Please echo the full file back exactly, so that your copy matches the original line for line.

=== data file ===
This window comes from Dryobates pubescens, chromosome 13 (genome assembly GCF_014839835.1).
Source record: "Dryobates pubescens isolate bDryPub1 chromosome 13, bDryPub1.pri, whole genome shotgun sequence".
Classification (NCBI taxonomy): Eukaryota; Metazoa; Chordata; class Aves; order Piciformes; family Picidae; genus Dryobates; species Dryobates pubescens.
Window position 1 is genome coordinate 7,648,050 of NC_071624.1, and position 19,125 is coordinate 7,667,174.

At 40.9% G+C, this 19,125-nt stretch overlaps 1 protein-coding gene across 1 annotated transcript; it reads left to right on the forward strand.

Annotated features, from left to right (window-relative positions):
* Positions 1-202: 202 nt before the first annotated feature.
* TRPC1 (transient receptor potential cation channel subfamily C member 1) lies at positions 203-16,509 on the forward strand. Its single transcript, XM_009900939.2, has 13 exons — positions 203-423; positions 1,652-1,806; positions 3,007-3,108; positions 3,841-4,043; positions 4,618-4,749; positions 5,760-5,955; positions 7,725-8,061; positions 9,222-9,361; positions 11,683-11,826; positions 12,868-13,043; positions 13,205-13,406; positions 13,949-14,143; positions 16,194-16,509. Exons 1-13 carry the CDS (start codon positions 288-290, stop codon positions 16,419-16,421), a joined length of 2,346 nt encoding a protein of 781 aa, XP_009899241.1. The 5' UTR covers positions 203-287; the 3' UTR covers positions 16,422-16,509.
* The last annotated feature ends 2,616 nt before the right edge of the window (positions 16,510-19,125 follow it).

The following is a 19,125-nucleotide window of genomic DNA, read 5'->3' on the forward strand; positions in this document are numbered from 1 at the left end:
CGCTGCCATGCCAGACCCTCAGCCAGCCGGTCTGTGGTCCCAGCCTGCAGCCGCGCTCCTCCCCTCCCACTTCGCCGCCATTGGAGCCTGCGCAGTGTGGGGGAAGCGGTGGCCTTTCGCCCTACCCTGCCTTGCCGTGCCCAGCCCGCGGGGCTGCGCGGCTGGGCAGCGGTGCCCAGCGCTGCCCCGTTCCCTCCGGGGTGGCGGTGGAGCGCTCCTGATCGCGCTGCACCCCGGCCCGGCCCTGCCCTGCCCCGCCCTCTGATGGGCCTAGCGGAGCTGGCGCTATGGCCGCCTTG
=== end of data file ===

This window comes from Dryobates pubescens, chromosome 13 (genome assembly GCF_014839835.1).
Source record: "Dryobates pubescens isolate bDryPub1 chromosome 13, bDryPub1.pri, whole genome shotgun sequence".
Classification (NCBI taxonomy): Eukaryota; Metazoa; Chordata; class Aves; order Piciformes; family Picidae; genus Dryobates; species Dryobates pubescens.
Window position 1 is genome coordinate 7,648,050 of NC_071624.1, and position 19,125 is coordinate 7,667,174.

At 40.9% G+C, this 19,125-nt stretch overlaps 1 protein-coding gene across 1 annotated transcript; it reads left to right on the forward strand.

Annotated features, from left to right (window-relative positions):
* Positions 1-202: 202 nt before the first annotated feature.
* TRPC1 (transient receptor potential cation channel subfamily C member 1) lies at positions 203-16,509 on the forward strand. Its single transcript, XM_009900939.2, has 13 exons — positions 203-423; positions 1,652-1,806; positions 3,007-3,108; positions 3,841-4,043; positions 4,618-4,749; positions 5,760-5,955; positions 7,725-8,061; positions 9,222-9,361; positions 11,683-11,826; positions 12,868-13,043; positions 13,205-13,406; positions 13,949-14,143; positions 16,194-16,509. Exons 1-13 carry the CDS (start codon positions 288-290, stop codon positions 16,419-16,421), a joined length of 2,346 nt encoding a protein of 781 aa, XP_009899241.1. The 5' UTR covers positions 203-287; the 3' UTR covers positions 16,422-16,509.
* The last annotated feature ends 2,616 nt before the right edge of the window (positions 16,510-19,125 follow it).

The following is a 19,125-nucleotide window of genomic DNA, read 5'->3' on the forward strand; positions in this document are numbered from 1 at the left end:
CGCTGCCATGCCAGACCCTCAGCCAGCCGGTCTGTGGTCCCAGCCTGCAGCCGCGCTCCTCCCCTCCCACTTCGCCGCCATTGGAGCCTGCGCAGTGTGGGGGAAGCGGTGGCCTTTCGCCCTACCCTGCCTTGCCGTGCCCAGCCCGCGGGGCTGCGCGGCTGGGCAGCGGTGCCCAGCGCTGCCCCGTTCCCTCCGGGGTGGCGGTGGAGCGCTCCTGATCGCGCTGCACCCCGGCCCGGCCCTGCCCTGCCCCGCCCTCTGATGGGCCTAGCGGAGCTGGCGCTATGGCCGCCTTG